Participants make sure each butterfly has a full stomach before release, providing it with energy that will fuel its journey. The butterflies are fed a sugar and water solution that mimics the flower nectar they feed on in nature.

 

Here you can see the butterfly’s proboscis. This is the tongue, acting like a long straw used to reach into a flower to stuck up nectar.

Here you can see the butterfly’s proboscis. This is the tongue, acting like a long straw used to reach into a flower to stuck up nectar.

The collected larvae were housed in the GreenUP store, where staff fed them a sugar solution daily. On September 19th the butterflies were brought to Ecology Park where GreenUP’s Marcy Adzich led a workshop inviting the community to participate in the Monarch Watch program. Children and adults of all ages came out to learn about the biology of the monarch butterfly and lend a hand in tagging, as well as parasite testing. Parasite (Ophryocystis elektroscirrha) infection weakens a butterfly. To help understand more about this parasite-host interaction, scale samples collected from tagged butterflies are sent to the University of Georgia for further study.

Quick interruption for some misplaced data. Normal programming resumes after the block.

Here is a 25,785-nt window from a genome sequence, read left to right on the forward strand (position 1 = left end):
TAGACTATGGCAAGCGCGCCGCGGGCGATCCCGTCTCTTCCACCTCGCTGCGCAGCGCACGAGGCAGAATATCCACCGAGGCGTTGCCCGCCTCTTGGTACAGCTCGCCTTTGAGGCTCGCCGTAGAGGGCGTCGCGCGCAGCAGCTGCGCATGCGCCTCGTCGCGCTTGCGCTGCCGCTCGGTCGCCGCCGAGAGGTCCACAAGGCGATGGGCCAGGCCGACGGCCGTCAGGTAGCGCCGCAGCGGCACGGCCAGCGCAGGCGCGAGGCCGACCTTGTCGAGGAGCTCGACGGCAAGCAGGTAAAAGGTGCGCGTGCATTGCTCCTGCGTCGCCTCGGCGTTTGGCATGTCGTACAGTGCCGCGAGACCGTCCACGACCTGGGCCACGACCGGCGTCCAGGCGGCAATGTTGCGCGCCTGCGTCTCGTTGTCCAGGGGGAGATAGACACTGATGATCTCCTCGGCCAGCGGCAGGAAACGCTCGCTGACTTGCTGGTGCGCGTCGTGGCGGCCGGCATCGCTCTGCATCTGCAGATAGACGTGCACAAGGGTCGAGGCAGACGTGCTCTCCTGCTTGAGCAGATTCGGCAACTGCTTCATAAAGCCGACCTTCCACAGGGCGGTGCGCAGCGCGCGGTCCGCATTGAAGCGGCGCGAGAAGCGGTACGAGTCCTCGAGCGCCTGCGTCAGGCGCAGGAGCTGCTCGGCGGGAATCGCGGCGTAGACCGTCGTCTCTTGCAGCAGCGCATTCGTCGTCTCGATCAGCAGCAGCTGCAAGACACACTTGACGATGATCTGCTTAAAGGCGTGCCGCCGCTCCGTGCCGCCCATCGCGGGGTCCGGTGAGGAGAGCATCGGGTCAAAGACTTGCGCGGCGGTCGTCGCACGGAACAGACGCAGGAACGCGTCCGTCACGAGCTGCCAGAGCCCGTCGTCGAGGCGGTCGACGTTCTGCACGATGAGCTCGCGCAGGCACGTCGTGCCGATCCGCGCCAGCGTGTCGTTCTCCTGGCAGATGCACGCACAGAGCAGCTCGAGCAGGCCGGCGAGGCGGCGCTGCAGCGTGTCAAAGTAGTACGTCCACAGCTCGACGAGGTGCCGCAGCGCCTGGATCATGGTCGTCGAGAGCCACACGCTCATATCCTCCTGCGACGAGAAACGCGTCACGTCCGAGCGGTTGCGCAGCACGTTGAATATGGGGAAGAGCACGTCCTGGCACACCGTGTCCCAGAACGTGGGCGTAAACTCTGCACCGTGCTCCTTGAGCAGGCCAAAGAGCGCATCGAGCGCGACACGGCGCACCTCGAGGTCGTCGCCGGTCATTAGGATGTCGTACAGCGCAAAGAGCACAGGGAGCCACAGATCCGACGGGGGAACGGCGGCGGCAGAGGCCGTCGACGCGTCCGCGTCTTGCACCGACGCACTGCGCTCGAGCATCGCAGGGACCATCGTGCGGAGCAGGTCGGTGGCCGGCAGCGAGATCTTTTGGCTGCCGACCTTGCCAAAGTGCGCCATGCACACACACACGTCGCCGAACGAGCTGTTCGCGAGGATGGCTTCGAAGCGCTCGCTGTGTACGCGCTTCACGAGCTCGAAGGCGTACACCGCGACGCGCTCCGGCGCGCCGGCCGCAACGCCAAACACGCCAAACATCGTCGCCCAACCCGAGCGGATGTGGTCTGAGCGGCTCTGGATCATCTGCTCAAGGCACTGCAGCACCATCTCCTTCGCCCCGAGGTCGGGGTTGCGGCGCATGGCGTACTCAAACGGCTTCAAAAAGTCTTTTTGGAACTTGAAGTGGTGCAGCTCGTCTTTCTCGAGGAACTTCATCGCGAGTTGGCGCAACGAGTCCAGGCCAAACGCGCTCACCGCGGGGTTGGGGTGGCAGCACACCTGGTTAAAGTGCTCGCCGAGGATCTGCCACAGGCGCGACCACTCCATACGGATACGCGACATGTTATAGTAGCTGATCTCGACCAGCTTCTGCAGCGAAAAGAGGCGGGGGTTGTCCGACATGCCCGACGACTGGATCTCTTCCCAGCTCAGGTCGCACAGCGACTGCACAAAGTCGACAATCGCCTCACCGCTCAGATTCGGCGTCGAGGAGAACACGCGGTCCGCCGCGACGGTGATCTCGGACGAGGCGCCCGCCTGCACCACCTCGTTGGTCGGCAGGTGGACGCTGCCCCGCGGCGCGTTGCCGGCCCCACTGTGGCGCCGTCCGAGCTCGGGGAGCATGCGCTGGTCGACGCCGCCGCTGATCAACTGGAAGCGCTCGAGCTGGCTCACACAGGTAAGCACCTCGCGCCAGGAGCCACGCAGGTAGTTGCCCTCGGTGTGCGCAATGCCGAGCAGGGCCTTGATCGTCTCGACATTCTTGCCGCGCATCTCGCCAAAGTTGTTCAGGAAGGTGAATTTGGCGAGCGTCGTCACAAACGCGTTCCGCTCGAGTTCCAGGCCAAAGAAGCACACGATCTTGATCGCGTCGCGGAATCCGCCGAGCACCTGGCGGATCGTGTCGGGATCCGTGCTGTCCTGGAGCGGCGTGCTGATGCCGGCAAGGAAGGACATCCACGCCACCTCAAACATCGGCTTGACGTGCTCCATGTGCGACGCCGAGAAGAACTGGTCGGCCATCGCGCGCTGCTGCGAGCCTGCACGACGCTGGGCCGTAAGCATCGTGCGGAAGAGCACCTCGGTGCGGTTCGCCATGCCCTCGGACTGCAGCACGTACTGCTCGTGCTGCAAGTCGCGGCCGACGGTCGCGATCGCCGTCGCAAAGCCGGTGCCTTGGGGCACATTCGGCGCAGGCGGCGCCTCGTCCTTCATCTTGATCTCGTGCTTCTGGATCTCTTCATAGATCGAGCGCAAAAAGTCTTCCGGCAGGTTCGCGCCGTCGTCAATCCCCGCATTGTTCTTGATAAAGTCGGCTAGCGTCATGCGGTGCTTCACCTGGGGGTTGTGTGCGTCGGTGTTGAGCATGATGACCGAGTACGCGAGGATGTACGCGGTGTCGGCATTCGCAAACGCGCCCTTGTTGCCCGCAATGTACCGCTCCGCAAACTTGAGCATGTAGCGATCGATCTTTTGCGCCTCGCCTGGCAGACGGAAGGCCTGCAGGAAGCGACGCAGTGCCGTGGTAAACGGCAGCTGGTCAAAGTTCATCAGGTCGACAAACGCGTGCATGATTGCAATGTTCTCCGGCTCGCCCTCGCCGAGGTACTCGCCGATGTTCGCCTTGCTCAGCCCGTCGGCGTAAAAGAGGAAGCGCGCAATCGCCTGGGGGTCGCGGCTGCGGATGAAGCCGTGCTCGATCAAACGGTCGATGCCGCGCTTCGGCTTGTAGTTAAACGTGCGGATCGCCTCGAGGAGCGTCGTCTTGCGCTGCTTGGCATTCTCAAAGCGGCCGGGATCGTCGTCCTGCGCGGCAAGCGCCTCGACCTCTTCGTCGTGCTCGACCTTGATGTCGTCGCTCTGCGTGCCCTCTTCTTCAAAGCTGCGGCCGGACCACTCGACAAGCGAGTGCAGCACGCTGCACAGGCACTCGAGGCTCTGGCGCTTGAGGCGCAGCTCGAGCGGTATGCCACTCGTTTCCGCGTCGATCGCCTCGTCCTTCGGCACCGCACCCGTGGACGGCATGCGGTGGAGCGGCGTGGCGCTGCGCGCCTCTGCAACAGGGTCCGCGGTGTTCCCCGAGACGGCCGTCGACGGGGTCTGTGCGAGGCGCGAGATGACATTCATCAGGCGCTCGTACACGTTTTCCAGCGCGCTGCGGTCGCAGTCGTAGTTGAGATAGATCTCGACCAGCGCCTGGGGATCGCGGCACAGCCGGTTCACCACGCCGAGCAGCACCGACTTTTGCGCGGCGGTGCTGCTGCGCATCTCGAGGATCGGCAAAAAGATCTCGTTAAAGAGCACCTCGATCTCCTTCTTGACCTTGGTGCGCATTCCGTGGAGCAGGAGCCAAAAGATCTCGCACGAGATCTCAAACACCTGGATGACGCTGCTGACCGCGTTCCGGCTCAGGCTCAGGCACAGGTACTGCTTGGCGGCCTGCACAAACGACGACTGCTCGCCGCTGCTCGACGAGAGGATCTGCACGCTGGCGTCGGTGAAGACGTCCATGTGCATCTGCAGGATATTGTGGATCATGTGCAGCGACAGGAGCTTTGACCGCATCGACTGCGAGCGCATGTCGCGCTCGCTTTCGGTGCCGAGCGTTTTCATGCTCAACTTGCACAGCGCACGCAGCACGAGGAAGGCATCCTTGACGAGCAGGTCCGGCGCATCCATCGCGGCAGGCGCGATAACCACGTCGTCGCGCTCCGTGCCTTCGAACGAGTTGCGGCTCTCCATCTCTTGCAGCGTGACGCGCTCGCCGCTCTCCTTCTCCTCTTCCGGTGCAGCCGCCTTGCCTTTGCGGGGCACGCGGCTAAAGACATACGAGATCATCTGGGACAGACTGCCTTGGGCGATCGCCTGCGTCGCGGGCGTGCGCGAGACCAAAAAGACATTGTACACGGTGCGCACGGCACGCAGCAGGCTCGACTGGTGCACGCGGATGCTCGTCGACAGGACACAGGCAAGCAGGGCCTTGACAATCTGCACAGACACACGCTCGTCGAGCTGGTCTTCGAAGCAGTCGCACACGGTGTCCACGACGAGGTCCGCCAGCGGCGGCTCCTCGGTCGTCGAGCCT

Marcy wears gloves while demonstrating how to sample the butterflies for parasite testing. An adhesive sticker is used to lift some scales off the butterfly’s body. These samples will be sent to the University of Georgia for further study.

Marcy wears gloves while demonstrating how to sample the butterflies for parasite testing. An adhesive sticker is used to lift some scales off the butterfly’s body. These samples will be sent to the University of Georgia for further study.

 

The tags are adhered to the discal cell on underside of the butterfly’s hind wing. Each tag has a unique ID and includes contact information so that anyone who retrieves the tag can contact Monarch Watch.

The tags are adhered to the discal cell on underside of the butterfly’s hind wing. Each tag has a unique ID and includes contact information so that anyone who retrieves the tag can contact Monarch Watch.